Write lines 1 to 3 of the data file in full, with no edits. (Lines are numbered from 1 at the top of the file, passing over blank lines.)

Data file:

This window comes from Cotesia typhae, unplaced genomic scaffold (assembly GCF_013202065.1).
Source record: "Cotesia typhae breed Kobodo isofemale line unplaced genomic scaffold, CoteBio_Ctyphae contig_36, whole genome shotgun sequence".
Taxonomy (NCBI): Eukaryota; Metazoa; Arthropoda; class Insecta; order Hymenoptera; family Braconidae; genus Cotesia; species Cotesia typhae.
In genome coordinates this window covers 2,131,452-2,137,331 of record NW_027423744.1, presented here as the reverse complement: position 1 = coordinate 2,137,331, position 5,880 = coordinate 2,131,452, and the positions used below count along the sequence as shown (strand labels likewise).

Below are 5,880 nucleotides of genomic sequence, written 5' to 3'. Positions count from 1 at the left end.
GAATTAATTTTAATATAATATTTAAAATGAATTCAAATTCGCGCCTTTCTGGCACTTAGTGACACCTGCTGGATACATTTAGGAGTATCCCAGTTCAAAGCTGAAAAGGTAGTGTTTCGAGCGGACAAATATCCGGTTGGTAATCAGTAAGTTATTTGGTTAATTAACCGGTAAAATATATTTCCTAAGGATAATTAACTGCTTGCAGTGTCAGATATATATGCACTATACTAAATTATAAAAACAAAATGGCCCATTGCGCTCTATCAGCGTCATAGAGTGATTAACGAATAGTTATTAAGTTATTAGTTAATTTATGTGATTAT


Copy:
This window comes from Cotesia typhae, unplaced genomic scaffold (assembly GCF_013202065.1).
Source record: "Cotesia typhae breed Kobodo isofemale line unplaced genomic scaffold, CoteBio_Ctyphae contig_36, whole genome shotgun sequence".
Taxonomy (NCBI): Eukaryota; Metazoa; Arthropoda; class Insecta; order Hymenoptera; family Braconidae; genus Cotesia; species Cotesia typhae.